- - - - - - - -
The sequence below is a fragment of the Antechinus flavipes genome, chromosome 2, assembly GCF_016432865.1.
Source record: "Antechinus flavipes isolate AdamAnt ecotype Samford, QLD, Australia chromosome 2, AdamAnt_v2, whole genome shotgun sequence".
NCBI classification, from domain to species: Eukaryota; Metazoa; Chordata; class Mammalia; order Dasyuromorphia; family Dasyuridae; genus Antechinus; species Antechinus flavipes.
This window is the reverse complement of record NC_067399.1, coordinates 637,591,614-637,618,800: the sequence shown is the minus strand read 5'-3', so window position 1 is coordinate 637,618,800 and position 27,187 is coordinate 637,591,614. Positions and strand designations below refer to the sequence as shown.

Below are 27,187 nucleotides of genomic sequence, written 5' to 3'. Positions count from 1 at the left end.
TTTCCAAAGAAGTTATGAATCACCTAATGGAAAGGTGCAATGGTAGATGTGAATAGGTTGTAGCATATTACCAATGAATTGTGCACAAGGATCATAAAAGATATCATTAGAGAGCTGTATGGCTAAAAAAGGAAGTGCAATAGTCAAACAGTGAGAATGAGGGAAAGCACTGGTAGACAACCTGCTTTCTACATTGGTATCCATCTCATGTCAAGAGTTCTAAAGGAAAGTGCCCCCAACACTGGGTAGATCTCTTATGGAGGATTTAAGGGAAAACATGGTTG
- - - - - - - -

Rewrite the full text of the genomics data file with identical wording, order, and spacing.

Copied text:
The sequence below is a fragment of the Antechinus flavipes genome, chromosome 2, assembly GCF_016432865.1.
Source record: "Antechinus flavipes isolate AdamAnt ecotype Samford, QLD, Australia chromosome 2, AdamAnt_v2, whole genome shotgun sequence".
NCBI classification, from domain to species: Eukaryota; Metazoa; Chordata; class Mammalia; order Dasyuromorphia; family Dasyuridae; genus Antechinus; species Antechinus flavipes.
This window is the reverse complement of record NC_067399.1, coordinates 637,591,614-637,618,800: the sequence shown is the minus strand read 5'-3', so window position 1 is coordinate 637,618,800 and position 27,187 is coordinate 637,591,614. Positions and strand designations below refer to the sequence as shown.

Below are 27,187 nucleotides of genomic sequence, written 5' to 3'. Positions count from 1 at the left end.
TTTCCAAAGAAGTTATGAATCACCTAATGGAAAGGTGCAATGGTAGATGTGAATAGGTTGTAGCATATTACCAATGAATTGTGCACAAGGATCATAAAAGATATCATTAGAGAGCTGTATGGCTAAAAAAGGAAGTGCAATAGTCAAACAGTGAGAATGAGGGAAAGCACTGGTAGACAACCTGCTTTCTACATTGGTATCCATCTCATGTCAAGAGTTCTAAAGGAAAGTGCCCCCAACACTGGGTAGATCTCTTATGGAGGATTTAAGGGAAAACATGGTTG